How can you not love a funny, funky lexicographer who titles her talk “ALL YOUR TEXT ARE BELONG TO US”? Or who disclaims her talk by explaining that she’s a female GenXer from the South, and that we shouldn’t take any of her pronunciations as exemplary?
Erin McKean explains that “lexicographer” is a word you’ll find in every dictionary, even a vest pocket English/Bulgarian dictionary. That’s because lexicographers want you to ask, so they can say, “Look it up.” People assume they’re the cross between the stereotype of librarians and stern nuns: grammar thugs who will tell you you’re mispronouncing “nausea” and then tell you to wash your hands.
“I’m not the judge of the Wesminster word show, I’m not the bouncer at the word night club… Words don’t go in the dictionary because I love them and think they’re beautiful.” Dictionaries, instead, are full of words people use.
(The word Erin wants you to use, because it’s beautiful, is “erinaceous”, which means of, like or pertaining to hedgehogs.)
People tend to treat dictionaries as unchanging, written in stone, as if it “came down from a high place where things are on fire.” But language is constantly changing – yesterday, during Bruce Sterling’s session, she took three pages of notes on new words.
Dictionaries are tools. (She recommends using them to pick up girls, saying it might work with her.) You can use them for spelling, meaning, pronunciation. They’re like power tools. But people don’t feel bad about not using their drill more often – they come to her and apologize for not using their dictionaries more often. She absolves us – “go forth, sin no more.”
Making dictionaries is hard – it requires figuring out how people actually use language. You can’t interview the world about how they use language, or surrepticiously record people. (The NSA hasn’t given her access to Echelon yet. She’s never really asked, just mentions it whenever she’s on the phone.) You need to take large amounts of text and distill it – dictionaries, she tells us are “the vodka of literature – odorless, colorless, tasteless but really powerful. And it goes great with Red Bull.”
Building a dictionary requires anaylzing over a billion words of text. This process is threatened by copyright, which fences off parts of the English language. People who think the language is unchanging may not realize the need to analyze it. But the changes are vast, and hard to follow. When Samuel Johson was building his dictionary, there were 250 novels published per year in London – all he had to do was buy and read those novels. But the printing industry is vast – $25 billion in sales a year – and buying all this data is unrealistic. Instead, we need to scan it.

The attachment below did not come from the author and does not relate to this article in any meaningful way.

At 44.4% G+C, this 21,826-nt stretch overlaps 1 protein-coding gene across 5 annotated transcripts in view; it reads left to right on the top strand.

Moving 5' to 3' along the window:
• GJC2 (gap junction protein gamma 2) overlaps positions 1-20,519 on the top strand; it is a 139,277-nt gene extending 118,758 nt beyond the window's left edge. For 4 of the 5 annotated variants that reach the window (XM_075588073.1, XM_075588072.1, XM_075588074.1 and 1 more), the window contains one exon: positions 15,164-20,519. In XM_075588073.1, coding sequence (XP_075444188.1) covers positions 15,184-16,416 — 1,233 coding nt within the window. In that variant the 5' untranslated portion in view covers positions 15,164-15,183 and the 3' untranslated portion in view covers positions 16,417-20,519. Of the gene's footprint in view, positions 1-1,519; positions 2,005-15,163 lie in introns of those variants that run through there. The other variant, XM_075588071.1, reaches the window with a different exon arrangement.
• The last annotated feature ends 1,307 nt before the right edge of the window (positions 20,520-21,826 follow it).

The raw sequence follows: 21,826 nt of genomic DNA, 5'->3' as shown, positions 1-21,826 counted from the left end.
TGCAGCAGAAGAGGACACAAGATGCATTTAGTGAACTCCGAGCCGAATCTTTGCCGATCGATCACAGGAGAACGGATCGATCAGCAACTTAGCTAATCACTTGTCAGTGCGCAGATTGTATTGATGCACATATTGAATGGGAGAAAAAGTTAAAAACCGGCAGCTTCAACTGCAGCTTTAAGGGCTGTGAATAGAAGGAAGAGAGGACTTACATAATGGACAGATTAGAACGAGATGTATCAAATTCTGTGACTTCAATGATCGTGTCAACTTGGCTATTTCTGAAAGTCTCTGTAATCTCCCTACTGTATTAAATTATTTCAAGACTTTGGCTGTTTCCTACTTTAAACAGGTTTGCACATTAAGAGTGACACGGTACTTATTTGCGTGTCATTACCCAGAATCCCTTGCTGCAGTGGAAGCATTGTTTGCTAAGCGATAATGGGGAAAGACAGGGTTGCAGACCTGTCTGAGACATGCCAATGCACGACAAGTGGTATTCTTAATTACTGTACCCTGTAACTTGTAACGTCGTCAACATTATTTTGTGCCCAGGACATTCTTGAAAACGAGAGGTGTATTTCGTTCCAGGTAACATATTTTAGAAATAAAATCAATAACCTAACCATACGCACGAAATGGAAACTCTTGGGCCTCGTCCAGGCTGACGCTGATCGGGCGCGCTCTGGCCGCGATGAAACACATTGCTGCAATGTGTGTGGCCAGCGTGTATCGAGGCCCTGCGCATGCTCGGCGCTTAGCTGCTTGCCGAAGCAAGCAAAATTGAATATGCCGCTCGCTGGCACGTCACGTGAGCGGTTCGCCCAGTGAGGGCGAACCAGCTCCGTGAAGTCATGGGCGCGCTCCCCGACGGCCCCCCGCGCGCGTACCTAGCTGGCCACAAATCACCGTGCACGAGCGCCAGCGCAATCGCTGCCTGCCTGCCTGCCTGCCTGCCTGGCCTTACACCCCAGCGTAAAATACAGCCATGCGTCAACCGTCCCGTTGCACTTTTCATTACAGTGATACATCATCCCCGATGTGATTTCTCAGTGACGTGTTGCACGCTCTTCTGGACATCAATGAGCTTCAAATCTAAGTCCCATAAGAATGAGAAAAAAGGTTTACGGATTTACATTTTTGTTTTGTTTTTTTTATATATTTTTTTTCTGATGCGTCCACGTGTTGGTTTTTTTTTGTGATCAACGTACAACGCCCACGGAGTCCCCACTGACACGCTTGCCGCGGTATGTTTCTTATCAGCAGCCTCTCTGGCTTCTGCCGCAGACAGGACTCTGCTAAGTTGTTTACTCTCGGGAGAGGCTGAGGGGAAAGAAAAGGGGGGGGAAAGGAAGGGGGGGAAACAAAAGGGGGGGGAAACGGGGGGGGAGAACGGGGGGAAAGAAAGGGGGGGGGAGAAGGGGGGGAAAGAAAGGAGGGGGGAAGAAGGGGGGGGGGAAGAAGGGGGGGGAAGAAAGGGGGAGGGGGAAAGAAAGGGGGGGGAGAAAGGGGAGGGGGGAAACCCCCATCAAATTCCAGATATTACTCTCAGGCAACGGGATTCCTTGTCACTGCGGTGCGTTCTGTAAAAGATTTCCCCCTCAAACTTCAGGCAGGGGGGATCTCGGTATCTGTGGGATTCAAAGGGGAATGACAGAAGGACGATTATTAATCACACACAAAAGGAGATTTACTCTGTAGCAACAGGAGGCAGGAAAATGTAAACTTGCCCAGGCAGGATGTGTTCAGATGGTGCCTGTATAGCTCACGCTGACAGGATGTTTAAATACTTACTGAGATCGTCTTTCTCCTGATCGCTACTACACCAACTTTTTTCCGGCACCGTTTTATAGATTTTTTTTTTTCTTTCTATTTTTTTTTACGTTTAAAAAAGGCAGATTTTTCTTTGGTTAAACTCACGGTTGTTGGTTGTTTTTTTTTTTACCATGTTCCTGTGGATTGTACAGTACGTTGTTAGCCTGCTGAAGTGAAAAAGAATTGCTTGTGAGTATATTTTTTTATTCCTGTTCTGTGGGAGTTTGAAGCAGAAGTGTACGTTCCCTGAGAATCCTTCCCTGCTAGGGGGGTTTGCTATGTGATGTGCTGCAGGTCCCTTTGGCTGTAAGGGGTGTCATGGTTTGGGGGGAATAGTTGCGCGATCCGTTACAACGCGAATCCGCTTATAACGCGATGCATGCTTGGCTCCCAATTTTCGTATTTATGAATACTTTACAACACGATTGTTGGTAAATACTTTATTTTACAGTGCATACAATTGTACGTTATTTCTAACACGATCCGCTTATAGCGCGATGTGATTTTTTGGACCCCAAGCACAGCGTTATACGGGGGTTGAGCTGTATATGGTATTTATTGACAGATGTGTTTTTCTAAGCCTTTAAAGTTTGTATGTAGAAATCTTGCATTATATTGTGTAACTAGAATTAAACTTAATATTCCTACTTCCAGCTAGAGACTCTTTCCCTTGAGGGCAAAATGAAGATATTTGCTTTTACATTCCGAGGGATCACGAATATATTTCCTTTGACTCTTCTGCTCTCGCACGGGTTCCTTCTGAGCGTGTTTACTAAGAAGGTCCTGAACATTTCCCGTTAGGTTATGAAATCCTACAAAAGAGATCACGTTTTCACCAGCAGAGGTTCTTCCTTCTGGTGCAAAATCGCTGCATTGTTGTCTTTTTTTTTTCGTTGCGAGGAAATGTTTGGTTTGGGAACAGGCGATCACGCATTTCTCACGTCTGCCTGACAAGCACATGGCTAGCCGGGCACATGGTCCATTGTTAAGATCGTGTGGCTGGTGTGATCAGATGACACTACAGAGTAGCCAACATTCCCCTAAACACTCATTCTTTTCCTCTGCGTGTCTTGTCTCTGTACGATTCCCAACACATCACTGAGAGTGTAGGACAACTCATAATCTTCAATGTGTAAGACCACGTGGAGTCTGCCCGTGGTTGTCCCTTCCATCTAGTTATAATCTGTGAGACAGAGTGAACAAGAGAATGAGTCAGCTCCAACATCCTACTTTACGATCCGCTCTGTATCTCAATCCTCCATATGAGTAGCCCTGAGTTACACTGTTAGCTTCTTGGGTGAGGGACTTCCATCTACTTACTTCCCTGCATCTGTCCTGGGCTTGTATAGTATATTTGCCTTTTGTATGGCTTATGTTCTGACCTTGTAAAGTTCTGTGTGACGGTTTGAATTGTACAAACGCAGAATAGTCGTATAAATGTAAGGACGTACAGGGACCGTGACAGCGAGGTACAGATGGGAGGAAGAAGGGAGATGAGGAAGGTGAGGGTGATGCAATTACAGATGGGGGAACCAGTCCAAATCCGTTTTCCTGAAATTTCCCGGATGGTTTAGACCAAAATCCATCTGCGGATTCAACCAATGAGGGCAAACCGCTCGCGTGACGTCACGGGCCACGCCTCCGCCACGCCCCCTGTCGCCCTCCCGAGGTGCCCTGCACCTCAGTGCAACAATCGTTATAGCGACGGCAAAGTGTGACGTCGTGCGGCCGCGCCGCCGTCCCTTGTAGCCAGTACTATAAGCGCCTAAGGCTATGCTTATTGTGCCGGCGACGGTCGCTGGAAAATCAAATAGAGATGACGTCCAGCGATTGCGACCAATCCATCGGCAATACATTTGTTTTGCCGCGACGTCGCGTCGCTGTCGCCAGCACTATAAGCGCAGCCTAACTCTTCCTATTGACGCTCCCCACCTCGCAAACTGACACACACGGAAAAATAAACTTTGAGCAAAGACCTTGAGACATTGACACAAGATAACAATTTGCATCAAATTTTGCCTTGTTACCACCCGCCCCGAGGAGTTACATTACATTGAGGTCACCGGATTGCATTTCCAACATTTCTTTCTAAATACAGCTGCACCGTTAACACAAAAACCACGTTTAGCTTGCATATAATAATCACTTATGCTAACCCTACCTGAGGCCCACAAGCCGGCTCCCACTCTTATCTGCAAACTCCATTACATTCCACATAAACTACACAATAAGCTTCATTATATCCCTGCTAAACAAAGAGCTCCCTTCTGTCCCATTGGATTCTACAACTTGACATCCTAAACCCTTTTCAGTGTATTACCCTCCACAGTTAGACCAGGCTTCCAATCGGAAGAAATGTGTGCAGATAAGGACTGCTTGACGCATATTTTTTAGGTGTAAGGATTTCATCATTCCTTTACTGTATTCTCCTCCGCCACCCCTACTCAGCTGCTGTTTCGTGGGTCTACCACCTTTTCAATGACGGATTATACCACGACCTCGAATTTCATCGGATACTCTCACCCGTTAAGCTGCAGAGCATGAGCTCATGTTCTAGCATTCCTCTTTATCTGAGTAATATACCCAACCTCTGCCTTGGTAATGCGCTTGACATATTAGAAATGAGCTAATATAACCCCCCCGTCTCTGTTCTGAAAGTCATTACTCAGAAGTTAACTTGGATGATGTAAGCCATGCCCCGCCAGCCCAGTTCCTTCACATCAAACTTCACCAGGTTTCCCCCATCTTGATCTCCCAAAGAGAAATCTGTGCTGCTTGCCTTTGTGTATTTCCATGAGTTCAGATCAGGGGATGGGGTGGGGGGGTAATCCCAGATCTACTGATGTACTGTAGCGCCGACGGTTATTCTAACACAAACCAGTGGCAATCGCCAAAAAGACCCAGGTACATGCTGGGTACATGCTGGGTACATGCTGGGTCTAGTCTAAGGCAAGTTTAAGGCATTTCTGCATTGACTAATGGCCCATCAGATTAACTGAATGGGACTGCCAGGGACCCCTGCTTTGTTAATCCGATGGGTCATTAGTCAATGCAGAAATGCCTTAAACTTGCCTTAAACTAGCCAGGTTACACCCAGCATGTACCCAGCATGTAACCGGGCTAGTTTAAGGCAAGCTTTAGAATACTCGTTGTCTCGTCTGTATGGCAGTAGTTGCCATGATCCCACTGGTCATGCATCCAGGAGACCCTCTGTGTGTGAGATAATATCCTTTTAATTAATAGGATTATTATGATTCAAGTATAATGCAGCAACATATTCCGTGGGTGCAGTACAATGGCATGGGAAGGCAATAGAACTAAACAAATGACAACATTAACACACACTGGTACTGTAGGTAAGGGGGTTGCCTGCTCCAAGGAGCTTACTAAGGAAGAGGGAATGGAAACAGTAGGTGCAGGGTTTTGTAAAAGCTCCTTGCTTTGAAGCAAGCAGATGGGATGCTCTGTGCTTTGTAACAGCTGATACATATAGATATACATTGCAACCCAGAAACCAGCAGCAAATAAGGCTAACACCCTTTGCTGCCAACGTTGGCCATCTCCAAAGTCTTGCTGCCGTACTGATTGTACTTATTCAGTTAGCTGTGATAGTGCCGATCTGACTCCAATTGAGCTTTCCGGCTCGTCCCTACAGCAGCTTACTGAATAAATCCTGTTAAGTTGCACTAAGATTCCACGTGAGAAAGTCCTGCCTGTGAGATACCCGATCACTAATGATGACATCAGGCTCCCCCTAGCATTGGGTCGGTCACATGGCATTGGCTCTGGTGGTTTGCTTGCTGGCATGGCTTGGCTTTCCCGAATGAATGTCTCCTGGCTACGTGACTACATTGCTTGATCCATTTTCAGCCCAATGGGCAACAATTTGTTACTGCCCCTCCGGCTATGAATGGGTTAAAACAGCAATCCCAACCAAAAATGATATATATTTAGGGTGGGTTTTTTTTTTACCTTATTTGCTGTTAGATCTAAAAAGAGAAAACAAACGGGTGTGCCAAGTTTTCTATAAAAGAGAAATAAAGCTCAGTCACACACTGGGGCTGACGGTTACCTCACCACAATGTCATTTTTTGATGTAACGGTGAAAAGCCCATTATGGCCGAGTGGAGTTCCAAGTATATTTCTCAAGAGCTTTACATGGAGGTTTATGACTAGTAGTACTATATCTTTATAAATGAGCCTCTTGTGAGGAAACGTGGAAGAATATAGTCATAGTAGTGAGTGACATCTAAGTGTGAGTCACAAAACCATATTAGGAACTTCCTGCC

This scanning shouldn’t be threatening to publishers. “I don’t care about your plot, or your ideas – I just want to analyze your use of the language.” It should be considered fair use… “but this is America – anyone can sue anyone for anything.” And just the threat of a lawsuit is enough to prevent lexicographers from analysing some texts.
She begs us to make changes to the copyright pages of our books so that lexicographers have the explicit right to analyze them. (I’ll be putting the idea in front of Larry Lessig, to see if this can be yet another selling point for Creative Commons.)
Finally, she gives us the intriguing idea of dictionary APIs – what does a dictionary mashup look like? What if you could mouse over every word on a webpage and drill down into the dictionary information of them?
Did I mention that she maintains a Dress a Day blog? I may be in love.
(It gets even better – asked about her feelings about Wiktionary, she says, “Their ontology does not need to recapitulate our phylogeny.”)